Insights into Parkinson's balance problems

In PD, disorganized sensorimotor signals cause muscles in the limbs to contract, such that both a muscle promoting a motion and its antagonist muscle are Read more

Cajoling brain cells to dance

“Flicker” treatment is a striking non-pharmaceutical approach aimed at slowing or reversing Alzheimer’s disease. It represents a reversal of EEG: not only recording brain waves, but reaching into the brain and cajoling cells to dance. One neuroscientist commentator called the process "almost too fantastic to believe." With flashing lights and buzzing sounds, researchers think they can get immune cells in the brain to gobble up more amyloid plaques, the characteristic clumps of protein seen in Read more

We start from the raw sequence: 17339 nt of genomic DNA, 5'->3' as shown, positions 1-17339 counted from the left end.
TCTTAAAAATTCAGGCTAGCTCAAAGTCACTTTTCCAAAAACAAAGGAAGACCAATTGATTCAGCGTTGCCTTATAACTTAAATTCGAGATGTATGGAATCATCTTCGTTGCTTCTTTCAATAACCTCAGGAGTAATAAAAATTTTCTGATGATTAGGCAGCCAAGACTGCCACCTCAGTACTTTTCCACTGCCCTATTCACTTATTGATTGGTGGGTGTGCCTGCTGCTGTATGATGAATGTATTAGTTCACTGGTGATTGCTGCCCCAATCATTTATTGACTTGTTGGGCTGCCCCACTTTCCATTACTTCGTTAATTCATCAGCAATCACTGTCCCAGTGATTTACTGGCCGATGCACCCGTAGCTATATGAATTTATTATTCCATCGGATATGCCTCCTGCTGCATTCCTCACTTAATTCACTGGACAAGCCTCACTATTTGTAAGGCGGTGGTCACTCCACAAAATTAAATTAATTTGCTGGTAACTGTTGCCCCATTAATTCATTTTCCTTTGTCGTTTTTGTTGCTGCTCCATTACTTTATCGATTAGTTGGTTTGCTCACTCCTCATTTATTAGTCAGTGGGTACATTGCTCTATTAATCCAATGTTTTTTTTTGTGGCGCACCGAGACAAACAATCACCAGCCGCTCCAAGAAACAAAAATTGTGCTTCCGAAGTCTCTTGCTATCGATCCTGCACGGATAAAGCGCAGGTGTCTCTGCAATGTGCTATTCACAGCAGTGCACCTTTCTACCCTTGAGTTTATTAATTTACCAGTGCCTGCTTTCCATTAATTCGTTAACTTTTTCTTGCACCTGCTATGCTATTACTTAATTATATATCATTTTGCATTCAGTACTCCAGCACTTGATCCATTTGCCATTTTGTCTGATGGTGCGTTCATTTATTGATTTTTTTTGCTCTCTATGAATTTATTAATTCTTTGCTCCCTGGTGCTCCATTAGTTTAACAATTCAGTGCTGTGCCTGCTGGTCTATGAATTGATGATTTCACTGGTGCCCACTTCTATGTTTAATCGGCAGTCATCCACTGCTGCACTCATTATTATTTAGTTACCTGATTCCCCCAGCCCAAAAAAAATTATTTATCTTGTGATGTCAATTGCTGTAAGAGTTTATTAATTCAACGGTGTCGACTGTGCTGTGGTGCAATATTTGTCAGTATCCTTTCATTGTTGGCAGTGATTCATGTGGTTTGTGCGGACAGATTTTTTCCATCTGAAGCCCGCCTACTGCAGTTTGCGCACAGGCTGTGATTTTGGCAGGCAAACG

Edward Marchan

High-contrast brain tumor imaging

This month’s intriguing images come from radiation oncologist Ian Crocker and colleagues. Each one shows a patient with a glioblastoma, an aggressive brain tumor. The patient’s brain was scanned in two ways: on the left, MRI (magnetic resonance imaging) and on the right, PET (positron emission tomography), using a probe developed at Emory. We can see that the tumor’s PET signal is more distinct than the tumor’s appearance on MRI.

Since the 1990s, Mark Goodman, John Votaw and colleagues at Emory’s Center for Systems Imaging have been developing the probe FACBC (fluoro-1-amino-3-cyclobutyl carboxylic acid) as a probe for the detection of tumors.

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Posted on by Quinn Eastman in Cancer Leave a comment